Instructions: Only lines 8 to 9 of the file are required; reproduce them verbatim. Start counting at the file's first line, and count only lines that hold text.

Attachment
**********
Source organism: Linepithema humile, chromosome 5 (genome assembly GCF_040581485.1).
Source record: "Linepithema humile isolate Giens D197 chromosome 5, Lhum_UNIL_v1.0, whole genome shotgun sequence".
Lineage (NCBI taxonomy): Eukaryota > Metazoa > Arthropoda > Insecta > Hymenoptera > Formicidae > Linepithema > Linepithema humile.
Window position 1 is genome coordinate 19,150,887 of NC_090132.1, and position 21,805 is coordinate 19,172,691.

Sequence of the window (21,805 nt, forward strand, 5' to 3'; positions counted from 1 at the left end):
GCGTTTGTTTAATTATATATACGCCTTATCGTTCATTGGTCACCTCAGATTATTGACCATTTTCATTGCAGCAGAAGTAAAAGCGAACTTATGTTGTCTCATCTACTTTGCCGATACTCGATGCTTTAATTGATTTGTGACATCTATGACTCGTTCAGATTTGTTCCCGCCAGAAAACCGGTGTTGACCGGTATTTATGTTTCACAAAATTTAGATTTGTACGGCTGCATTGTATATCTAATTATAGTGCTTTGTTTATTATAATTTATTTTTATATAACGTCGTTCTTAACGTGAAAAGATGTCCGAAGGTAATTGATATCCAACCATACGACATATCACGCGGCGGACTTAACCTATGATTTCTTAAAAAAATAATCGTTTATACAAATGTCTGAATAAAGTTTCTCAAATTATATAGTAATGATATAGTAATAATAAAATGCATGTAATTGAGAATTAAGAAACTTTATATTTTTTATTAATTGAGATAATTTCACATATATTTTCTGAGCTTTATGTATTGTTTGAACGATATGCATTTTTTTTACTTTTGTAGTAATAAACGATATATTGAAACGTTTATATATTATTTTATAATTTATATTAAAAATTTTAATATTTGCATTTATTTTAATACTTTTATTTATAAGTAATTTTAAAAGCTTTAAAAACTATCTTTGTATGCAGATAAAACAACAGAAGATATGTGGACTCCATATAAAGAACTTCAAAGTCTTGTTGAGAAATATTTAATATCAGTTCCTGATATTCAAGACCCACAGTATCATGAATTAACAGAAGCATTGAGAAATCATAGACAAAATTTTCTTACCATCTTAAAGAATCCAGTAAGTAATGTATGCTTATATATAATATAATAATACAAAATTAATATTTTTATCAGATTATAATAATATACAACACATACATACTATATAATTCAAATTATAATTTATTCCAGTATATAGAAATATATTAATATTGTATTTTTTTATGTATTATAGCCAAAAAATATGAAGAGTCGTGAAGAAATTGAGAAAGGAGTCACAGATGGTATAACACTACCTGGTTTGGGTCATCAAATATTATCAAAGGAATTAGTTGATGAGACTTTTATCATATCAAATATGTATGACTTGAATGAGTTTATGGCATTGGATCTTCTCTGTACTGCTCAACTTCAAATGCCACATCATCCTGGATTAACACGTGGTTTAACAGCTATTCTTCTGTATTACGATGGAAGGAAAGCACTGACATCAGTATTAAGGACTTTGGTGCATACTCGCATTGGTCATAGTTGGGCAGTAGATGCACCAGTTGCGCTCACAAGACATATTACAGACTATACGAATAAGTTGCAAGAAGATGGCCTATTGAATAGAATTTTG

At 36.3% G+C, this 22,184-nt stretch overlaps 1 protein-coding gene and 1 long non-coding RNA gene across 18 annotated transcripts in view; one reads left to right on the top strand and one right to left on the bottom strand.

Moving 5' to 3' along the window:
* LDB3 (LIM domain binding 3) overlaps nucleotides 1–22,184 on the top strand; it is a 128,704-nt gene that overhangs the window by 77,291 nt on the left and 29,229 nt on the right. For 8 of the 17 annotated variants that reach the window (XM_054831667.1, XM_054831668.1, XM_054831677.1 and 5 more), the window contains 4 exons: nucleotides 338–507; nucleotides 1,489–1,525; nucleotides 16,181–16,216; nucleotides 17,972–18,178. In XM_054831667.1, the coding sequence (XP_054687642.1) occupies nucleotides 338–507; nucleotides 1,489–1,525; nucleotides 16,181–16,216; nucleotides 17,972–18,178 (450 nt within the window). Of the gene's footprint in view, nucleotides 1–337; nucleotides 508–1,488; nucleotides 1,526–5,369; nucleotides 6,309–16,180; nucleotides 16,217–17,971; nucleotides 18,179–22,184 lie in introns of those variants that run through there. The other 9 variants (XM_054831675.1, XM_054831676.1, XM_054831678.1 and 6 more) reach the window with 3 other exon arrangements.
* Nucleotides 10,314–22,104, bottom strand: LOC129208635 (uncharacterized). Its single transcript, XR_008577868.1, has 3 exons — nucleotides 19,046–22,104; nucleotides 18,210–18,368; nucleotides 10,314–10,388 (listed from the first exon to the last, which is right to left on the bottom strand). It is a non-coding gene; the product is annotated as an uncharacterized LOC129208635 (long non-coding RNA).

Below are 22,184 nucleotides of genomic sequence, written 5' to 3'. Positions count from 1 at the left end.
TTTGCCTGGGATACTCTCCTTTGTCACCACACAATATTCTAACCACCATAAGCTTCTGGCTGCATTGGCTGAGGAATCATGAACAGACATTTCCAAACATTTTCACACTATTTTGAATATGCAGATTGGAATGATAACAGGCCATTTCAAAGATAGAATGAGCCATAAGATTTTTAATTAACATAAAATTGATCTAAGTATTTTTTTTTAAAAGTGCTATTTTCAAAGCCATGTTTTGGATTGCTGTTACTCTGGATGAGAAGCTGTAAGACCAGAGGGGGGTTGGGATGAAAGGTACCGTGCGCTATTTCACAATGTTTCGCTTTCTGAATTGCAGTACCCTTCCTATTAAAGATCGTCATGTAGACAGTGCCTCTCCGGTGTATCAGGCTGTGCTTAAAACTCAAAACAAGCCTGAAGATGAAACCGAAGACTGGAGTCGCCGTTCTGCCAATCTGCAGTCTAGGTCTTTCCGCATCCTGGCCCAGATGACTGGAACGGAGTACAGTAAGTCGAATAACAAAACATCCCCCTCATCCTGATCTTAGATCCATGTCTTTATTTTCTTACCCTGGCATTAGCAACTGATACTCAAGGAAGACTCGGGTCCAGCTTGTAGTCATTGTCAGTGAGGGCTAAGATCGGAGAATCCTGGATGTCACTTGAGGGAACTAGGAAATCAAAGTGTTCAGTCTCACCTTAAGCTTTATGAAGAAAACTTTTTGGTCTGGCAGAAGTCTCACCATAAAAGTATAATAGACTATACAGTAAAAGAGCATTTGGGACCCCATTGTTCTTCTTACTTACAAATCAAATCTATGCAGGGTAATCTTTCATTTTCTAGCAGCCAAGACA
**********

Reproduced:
Moving 5' to 3' along the window:
* LDB3 (LIM domain binding 3) overlaps nucleotides 1–22,184 on the top strand; it is a 128,704-nt gene that overhangs the window by 77,291 nt on the left and 29,229 nt on the right. For 8 of the 17 annotated variants that reach the window (XM_054831667.1, XM_054831668.1, XM_054831677.1 and 5 more), the window contains 4 exons: nucleotides 338–507; nucleotides 1,489–1,525; nucleotides 16,181–16,216; nucleotides 17,972–18,178. In XM_054831667.1, the coding sequence (XP_054687642.1) occupies nucleotides 338–507; nucleotides 1,489–1,525; nucleotides 16,181–16,216; nucleotides 17,972–18,178 (450 nt within the window). Of the gene's footprint in view, nucleotides 1–337; nucleotides 508–1,488; nucleotides 1,526–5,369; nucleotides 6,309–16,180; nucleotides 16,217–17,971; nucleotides 18,179–22,184 lie in introns of those variants that run through there. The other 9 variants (XM_054831675.1, XM_054831676.1, XM_054831678.1 and 6 more) reach the window with 3 other exon arrangements.